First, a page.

Citation: “Simon Michel, Chief Executive Officer, Ypsomed”. ONdrugDelivery Magazine, Issue 68 (Jun 2016), pp 56-59.
In this exclusive in-depth interview with ONdrugDelivery Magazine, Simon Michel, Ypsomed Chief Executive Officer, talks about his vision for how the connected world of drug delivery devices will evolve, and Ypsomed’s central role within it. Mr Michel comes across as a CEO tackling this topic not at a distance, but one who is fully involved, has a true grasp of how connectivity can improve healthcare, has a detailed knowledge from the level of the broadest, biggest global issues to be considered, right down to the detailed technical level. This top-to-bottom understanding gives him a clear vision of the route through, the steps the industry needs to take, to make it happen.
Q Ypsomed reported its 2015/16 annual results in May with continued growth of 10%. How was this achieved?
A Ypsomed’s results across both of its divisions, the retail arm, mylife Diabetescare, and on the YDS (Ypsomed Delivery Systems) business-to-business side, were strong and in terms of revenue their contribution is now roughly equal, fifty-fifty. Business has actually been picking up in both areas and the top-line growth of 10% is going to accelerate in the coming years. We calculate, with an annual growth of 12-15% year-on-year as a realistic forecast, revenue of CHF500 million (£363 million) in 2019.
On the B2C (business-to-customer) diabetes side, it is the insulin pump market that is growing faster than expected. For example in countries like the UK, and others in Europe, children are put directly onto a pump, they are no longer given a pen, and with the OmniPod Patch Pump we have a great product in our hands. On the B2B (business-to-business) side which develops the pens and auto-injectors, there are strong global trends such as the increasing incidence of diabetes, the emergence of biosimilars and the increasing numbers of drugs coming through that have to be injected. We are in these areas and we are a market leader.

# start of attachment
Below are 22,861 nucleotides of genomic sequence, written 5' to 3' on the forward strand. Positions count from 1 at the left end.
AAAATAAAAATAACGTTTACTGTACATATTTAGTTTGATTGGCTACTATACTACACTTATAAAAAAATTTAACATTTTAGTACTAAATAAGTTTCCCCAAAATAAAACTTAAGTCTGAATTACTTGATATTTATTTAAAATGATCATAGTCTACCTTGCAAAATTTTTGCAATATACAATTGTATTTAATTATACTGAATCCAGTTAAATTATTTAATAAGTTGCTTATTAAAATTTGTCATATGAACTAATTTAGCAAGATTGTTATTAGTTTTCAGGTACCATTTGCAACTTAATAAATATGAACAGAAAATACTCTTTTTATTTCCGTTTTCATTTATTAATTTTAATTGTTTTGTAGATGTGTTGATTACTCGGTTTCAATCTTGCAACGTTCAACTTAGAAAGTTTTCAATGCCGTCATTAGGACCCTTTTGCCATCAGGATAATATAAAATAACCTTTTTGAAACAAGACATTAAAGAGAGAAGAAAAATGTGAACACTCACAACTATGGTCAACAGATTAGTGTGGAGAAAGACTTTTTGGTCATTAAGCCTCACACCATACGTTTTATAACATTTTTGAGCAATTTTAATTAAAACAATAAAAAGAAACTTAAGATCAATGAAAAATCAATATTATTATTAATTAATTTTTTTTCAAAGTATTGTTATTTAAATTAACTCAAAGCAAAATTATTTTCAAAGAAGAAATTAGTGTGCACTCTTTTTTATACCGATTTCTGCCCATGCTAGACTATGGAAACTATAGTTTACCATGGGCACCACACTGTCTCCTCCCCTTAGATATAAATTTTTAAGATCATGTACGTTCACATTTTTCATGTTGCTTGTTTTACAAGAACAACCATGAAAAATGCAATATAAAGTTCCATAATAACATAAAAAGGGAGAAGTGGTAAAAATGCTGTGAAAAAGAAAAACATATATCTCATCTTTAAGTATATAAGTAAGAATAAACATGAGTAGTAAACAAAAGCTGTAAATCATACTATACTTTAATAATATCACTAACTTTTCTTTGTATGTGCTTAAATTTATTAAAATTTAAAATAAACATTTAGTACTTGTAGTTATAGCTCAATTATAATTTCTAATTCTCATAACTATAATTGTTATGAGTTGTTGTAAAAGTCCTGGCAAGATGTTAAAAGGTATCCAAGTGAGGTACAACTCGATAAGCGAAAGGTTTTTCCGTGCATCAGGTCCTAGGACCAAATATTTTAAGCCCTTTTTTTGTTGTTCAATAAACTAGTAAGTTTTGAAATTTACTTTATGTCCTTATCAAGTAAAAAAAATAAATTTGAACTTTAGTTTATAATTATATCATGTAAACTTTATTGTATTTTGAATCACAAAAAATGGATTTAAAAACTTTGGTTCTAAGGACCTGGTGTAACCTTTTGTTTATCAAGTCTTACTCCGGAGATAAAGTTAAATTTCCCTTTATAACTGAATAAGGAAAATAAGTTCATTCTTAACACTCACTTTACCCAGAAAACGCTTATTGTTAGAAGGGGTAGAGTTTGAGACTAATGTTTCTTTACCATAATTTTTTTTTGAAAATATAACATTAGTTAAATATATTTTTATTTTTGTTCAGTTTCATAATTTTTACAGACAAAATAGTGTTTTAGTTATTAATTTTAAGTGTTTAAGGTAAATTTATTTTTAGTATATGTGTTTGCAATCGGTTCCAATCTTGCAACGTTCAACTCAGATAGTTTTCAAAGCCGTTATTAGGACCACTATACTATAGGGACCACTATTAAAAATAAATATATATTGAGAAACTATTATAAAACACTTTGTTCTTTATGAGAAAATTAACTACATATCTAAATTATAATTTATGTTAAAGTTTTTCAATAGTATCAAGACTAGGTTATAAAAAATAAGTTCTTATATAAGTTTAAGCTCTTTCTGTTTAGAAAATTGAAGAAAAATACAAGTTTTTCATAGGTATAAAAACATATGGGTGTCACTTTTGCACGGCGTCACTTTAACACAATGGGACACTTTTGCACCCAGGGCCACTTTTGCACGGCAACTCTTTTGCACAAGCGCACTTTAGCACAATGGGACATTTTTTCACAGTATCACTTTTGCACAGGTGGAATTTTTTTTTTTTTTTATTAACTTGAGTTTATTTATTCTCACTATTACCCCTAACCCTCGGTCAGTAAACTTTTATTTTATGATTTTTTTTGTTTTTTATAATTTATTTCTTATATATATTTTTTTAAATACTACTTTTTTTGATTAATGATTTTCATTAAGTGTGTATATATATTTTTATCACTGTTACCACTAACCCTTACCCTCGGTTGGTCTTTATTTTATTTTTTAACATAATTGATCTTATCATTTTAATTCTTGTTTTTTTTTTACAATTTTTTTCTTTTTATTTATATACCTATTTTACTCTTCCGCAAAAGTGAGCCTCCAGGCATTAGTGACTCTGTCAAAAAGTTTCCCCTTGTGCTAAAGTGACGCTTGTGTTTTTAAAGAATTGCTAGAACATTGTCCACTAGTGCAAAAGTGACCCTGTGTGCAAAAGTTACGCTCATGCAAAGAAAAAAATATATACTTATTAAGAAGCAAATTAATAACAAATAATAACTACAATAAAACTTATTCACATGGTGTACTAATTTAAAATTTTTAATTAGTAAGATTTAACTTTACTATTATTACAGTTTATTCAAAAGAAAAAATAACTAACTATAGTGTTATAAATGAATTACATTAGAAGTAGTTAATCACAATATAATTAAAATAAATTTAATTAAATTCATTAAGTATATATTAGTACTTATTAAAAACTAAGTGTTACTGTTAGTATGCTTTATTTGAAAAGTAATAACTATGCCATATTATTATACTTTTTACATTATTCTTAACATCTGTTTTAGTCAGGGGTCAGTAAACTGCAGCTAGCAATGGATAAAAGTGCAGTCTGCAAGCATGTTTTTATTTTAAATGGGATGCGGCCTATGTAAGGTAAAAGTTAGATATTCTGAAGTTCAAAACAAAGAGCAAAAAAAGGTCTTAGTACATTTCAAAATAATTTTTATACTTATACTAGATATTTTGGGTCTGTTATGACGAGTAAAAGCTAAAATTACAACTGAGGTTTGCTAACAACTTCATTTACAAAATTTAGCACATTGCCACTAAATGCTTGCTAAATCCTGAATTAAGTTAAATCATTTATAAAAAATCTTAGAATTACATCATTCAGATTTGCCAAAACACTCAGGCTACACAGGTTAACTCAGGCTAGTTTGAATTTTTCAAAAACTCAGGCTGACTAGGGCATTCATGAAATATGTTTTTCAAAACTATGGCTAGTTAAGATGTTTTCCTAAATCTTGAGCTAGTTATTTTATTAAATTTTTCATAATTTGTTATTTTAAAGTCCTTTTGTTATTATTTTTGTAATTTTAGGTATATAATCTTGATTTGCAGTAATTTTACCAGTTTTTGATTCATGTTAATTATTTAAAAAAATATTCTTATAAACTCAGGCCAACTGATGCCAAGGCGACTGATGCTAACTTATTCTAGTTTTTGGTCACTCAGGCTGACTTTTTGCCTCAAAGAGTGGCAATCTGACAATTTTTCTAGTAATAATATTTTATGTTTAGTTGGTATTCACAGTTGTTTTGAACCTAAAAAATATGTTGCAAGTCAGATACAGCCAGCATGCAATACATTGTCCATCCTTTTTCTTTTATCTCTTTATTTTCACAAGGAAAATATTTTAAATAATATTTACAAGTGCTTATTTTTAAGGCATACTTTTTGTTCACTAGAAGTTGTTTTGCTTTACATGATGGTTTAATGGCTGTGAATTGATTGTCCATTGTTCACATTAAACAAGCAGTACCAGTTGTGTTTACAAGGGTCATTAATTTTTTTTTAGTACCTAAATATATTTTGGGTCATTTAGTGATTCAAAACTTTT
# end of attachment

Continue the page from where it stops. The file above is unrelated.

“The power must come from the smart phone or other device that sends the power to the pen and the pen then sends back data. In other words, we have to work with NFC but its range at present is only a couple of centimetres. We need NFC that works at a range of 2-5 metres, and this standard doesn’t exist yet…”
Q Would it be correct to say that this growth has been through increasing revenue streams rather than through acquisitions and the like? It seems to be a strategy that works.
A Yes. This is pure organic growth, and it will stay purely organic growth for the foreseeable future. We have done our homework. When you look back in our history, we were at one time the sole provider of insulin pens to Sanofi and today, we are talking with dozens of pharma companies and Sanofi is still a very good client for SoloStar pen components.
Q Ypsomed’s platform strategy for delivery systems is paying off. What is the focus moving forward?
A Ypsomed has really changed the rules. I would even say we have changed the rules in the market. Ten years ago we introduced the first real pen platform concept. Before that, companies like Ypsomed sold projects so, for example, if a customer came to us, we would sit down together, our engineers would begin to draw first concepts of a pen and four years later there was a product ready for clinic. Today this has changed dramatically. It’s no longer four years – it takes a matter of months. So we have accelerated these timelines massively by developing platforms, by engineering them, by patent protecting them and, this is key, we also industrialise them.